Saturday, April 28, 2012

The Great Hijacking: Christ the Abstraction and Not The Center

The Westminster Confession of Faith in its first article (chapter II) on a doctrine of God starts with God, simpliciter. There is a long history of this method for thinking of God in the Christian Tradition. Peter Lombard in his Sentences employed this methodology for ordering his thinking about God; indeed, John Calvin himself---in his late Medieval situation---orders his Institute in similar fashion. I have heard it argued from folk who follow this classic methodology that this really isn't a stretch at all; in fact, this (they argue) is the order that God himself has provided in his own disclosure in Scripture (starting in Genesis through Revelation). Here is the Westminster Confession of Faith (WCF):

I. There is but one only, living, and true God, who is infinite in being and perfection, a most pure spirit, invisible, without body, parts, or passions; immutable, immense, eternal, incomprehensible, almighty, most wise, most holy, most free, most absolute; working all things according to the counsel of His own immutable and most righteous will, for His own glory; most loving, gracious, merciful, long-suffering, abundant in goodness and truth, forgiving iniquity, transgression, and sin; the rewarder of them that diligently seek Him; and withal, most just, and terrible in His judgments, hating all sin, and who will by no means clear the guilty. (see full citation, here)

It is not until article III of this same chapter that the WCF speaks of God as triune. And this is my short critique of this methodology; even if it had started with God as triune---which would have been laudable---where a doctrine of God ought to start---for the Christian---is with Christ. This is not to go outside of Scripture's order, but to follow it in the way that it re-interprets everything through its fulfillment in Christ. John 1:1 is a primary example of this kind of re-interpretation (or as one of my favorites, Irenaeus of Lyons, has named it, recapitulation); the theologian, The Apostle John Writes:

In the beginning was the Word, and the Word was with God, and the Word was God. John 1:1

This, as many commentators have noted throughout the history of biblical interpretation, is a Christian re-reading and direct allusion to Genesis 1:1 ('In the beginning God created the heavens and the earth'). And this helps illustrate what I am after relative to articulating a proper order to constructing a genuinely Christian theology. The WCF does not start with Christ. Indeed, it doesn't even start with God as Trinity; instead it appeals to classic Greek philosophical categories for its understanding of what God must be like. But this is not Christian; it does not honor the New Testament's mode of reinterpreting the Old Testament promises in light of their fulfillment in Jesus Christ. No, the WCF, and the whole classical theistic tradition (of which it is a part) can only, logically, think of Christ as an abstraction; as an addition to its concept of Godness; only to be spoken of later, like a dangling participle. So we end up, if we follow the WCF (and classical Christianity), with, at best, a theocentric ('god-centred') religion; but not a christocentric ('Christ-centred') belief structure, that is genuinely Christian. Donald Bloesch emphasizes the importance of following a Christ-centred methodology as the starting point for beginning our theological studies (even our Theology Proper/Doctrine of God):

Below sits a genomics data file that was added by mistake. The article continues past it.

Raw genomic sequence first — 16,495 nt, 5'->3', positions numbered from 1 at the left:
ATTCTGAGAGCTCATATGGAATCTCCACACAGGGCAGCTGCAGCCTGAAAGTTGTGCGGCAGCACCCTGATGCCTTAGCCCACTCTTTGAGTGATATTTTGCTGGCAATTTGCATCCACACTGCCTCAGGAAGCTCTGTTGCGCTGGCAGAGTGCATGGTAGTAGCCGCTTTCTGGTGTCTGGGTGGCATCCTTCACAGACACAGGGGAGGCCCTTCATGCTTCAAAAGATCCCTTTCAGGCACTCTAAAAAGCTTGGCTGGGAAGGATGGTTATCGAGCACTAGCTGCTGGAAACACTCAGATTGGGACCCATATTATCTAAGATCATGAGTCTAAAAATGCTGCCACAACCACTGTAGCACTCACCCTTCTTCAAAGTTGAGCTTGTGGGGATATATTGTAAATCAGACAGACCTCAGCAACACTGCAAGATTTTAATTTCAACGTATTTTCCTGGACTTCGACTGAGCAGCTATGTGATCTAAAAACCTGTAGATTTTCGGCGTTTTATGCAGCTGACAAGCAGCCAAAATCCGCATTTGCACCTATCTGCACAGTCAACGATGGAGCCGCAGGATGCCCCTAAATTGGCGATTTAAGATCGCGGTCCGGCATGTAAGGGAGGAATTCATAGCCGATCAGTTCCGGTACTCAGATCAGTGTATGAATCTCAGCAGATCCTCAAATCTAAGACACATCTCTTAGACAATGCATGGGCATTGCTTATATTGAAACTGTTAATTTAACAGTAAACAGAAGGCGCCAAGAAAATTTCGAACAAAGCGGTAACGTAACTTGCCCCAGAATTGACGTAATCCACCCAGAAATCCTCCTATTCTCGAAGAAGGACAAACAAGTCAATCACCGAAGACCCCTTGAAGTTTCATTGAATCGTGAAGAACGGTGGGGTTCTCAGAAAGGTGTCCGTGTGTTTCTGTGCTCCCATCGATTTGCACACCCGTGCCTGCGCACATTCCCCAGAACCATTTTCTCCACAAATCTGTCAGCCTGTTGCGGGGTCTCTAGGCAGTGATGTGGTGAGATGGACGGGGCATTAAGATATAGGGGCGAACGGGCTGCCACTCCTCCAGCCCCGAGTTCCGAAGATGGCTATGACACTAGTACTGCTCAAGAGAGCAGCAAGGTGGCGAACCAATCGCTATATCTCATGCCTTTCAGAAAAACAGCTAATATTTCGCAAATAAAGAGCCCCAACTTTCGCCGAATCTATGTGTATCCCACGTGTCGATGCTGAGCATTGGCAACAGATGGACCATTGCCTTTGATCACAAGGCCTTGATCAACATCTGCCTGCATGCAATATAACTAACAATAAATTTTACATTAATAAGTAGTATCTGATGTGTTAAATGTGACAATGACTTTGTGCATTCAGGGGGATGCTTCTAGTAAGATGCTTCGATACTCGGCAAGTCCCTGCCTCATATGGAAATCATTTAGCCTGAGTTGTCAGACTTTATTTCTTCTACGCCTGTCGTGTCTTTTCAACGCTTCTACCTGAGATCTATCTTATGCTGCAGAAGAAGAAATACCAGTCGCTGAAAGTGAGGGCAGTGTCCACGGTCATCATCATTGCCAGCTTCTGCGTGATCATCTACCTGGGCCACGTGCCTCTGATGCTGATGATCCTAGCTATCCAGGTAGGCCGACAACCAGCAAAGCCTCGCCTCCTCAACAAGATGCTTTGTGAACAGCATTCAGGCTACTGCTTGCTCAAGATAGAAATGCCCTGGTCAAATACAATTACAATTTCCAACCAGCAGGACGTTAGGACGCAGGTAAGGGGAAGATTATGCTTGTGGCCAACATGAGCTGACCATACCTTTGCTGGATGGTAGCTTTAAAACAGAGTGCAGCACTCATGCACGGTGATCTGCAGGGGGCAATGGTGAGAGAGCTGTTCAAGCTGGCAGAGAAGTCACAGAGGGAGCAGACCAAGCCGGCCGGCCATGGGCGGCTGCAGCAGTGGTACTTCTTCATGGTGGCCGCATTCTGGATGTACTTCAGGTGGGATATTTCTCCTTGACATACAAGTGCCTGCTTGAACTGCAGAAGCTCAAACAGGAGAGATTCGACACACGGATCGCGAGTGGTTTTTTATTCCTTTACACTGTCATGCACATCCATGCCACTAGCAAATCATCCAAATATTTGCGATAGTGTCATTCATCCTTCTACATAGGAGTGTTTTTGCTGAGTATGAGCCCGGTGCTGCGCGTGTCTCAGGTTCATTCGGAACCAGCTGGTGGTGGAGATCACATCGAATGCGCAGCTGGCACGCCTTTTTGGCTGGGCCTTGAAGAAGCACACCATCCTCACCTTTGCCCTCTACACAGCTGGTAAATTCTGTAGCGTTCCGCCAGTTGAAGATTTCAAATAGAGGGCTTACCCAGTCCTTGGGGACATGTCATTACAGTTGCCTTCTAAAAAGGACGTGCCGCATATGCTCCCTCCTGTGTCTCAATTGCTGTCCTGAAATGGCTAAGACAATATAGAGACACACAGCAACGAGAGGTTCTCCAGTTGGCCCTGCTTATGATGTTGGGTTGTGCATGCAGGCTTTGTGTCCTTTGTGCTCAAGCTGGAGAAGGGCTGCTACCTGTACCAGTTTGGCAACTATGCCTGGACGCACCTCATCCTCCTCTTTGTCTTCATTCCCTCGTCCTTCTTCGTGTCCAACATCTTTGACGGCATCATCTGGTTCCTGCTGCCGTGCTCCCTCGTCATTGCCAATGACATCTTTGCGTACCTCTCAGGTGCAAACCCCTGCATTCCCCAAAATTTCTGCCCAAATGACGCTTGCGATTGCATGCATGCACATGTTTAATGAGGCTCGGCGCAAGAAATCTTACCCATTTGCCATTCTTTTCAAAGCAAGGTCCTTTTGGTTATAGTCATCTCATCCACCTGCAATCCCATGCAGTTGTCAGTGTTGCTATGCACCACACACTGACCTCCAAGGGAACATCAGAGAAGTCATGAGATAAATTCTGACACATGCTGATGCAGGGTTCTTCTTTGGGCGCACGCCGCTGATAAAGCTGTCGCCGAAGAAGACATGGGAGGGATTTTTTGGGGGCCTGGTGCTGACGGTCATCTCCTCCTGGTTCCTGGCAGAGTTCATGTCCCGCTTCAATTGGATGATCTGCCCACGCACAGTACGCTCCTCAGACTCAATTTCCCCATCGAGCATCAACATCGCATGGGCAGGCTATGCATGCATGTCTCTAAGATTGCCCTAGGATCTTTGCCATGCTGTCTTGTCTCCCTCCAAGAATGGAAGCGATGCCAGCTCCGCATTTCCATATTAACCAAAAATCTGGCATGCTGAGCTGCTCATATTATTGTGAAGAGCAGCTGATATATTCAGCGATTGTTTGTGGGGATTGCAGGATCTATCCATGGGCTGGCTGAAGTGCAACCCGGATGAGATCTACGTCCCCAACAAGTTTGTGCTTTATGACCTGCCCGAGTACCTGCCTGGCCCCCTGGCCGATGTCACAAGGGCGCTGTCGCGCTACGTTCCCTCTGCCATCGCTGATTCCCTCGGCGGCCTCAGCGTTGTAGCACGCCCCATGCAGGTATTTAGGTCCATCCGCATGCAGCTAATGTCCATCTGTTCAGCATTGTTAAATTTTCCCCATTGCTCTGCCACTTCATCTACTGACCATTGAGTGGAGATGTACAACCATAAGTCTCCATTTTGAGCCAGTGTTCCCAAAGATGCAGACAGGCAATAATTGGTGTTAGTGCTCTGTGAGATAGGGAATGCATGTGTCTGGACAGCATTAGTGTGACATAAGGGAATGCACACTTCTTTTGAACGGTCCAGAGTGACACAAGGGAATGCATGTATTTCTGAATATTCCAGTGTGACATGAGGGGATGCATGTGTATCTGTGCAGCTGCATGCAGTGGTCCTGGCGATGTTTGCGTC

[C]hristology constitutes the heart of theology, since it focuses on God's work of salvation in the historical figure Jesus of Nazareth and the bearing that this has on the history of humankind. To know the nature of God we must see his face in Jesus Christ. To know the plan of God for the world we must see this plan realized in the cross of Christ and fulfilled in his resurrection and second advent. Whereas philosophy ponders the nature of God in the abstract, theology reflects on the divine-human encounter in history as we find this in Jesus Christ. The way to knowledge of God is through knowledge of Christ, and the way to knowledge of Christ is by faith in his promises as revealed in the Bible. Donald G. Bloesch, "Jesus Christ: Lord & Savior," 16-7. 

This is quite radical! Being a Christian ought to be radical. So you have a choice; are you going to be a classical or radical Christian? The former means you will be entrenched in philosophical abstraction seeking a way to integrate Christianity into that mould; the latter means that you will start with Jesus Christ as God's Self-revelation, and it will be here that knowledge of God as triune will become the touchstone upon which a Christian theology can genuinely move forward as, Christian. 

I grow weary of the great hijacking of the Christian faith, and the implications this has for regular Christian folk who sit in the pew. To be sure, most Evangelicals in America aren't even getting theology or doctrine anymore; if they are though, it is steeped in the heritage that something like the WCF hath bequeathed upon us---viz. the god of the philosophers, not the God known to us in and through, Jesus Christ! What a tragedy  . . . 


  1. Bobby, I swiped this post for my FB page.
    Mark Pierson

  2. "it does not honor the New Testament's mode of reinterpreting the Old Testament promises in light of their fulfillment in Jesus Christ." POWERFUL!


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